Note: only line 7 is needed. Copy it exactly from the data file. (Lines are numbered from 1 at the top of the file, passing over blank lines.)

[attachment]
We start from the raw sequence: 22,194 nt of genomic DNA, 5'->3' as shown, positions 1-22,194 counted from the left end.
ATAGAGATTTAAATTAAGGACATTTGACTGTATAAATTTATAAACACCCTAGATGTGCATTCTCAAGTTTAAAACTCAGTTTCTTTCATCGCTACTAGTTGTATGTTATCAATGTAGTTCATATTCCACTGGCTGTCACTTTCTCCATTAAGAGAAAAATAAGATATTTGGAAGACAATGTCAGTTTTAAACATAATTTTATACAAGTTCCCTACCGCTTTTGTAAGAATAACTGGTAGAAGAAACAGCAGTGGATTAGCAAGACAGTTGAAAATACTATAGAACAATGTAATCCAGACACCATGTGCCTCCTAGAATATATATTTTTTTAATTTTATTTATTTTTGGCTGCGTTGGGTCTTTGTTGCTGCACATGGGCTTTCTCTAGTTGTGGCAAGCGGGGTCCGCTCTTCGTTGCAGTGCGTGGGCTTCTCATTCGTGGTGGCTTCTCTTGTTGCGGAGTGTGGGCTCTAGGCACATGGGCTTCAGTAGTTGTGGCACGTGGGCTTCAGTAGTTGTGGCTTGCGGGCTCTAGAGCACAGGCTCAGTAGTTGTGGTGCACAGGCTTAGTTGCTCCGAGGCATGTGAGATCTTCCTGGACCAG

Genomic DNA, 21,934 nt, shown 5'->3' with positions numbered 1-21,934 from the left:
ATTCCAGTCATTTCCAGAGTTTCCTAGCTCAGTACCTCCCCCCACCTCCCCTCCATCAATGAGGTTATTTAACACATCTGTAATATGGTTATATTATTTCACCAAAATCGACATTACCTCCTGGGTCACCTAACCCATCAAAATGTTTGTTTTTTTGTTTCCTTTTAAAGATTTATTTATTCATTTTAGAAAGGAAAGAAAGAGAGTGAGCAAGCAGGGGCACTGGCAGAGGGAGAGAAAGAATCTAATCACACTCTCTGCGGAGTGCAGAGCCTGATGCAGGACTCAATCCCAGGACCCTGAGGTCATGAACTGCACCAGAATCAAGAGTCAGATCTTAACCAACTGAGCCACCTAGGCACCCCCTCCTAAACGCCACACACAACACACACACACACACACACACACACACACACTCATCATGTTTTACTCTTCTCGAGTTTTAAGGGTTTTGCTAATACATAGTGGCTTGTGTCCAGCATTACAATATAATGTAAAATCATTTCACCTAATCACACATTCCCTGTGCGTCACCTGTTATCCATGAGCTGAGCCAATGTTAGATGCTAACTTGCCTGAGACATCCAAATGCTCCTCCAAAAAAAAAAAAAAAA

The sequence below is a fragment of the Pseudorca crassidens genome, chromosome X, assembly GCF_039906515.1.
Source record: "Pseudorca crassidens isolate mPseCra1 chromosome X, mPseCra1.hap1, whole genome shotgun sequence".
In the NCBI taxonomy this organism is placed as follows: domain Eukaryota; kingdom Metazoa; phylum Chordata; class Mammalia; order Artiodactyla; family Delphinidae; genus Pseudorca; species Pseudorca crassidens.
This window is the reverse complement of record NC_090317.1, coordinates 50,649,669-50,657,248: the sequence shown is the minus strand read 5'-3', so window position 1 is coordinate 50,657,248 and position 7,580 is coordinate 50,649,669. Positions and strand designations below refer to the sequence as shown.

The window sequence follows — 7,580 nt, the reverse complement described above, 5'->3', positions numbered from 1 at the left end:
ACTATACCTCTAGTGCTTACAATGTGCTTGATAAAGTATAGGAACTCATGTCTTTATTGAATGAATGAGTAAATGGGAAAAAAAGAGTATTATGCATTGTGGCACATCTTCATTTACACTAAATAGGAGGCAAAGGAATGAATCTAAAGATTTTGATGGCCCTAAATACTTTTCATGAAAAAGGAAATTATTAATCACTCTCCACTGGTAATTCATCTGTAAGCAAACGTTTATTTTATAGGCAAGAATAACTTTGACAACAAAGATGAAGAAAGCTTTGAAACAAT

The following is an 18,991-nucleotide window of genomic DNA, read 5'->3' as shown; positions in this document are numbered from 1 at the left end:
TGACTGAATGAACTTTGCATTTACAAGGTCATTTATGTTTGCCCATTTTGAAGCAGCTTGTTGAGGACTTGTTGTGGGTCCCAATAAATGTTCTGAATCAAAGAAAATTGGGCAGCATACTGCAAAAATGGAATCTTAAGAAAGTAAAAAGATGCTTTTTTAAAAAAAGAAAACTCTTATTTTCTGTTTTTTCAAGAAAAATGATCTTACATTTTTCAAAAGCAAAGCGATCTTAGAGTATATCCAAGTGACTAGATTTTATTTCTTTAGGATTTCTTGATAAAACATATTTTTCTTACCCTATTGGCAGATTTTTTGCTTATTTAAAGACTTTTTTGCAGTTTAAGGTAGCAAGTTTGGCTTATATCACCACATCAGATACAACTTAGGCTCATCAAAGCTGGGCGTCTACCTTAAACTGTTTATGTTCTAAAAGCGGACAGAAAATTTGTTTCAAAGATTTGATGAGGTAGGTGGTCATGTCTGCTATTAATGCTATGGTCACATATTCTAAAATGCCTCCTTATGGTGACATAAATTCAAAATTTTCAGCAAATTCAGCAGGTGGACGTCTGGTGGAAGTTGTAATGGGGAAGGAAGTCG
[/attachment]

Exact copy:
In the NCBI taxonomy this organism is placed as follows: domain Eukaryota; kingdom Metazoa; phylum Chordata; class Mammalia; order Artiodactyla; family Delphinidae; genus Pseudorca; species Pseudorca crassidens.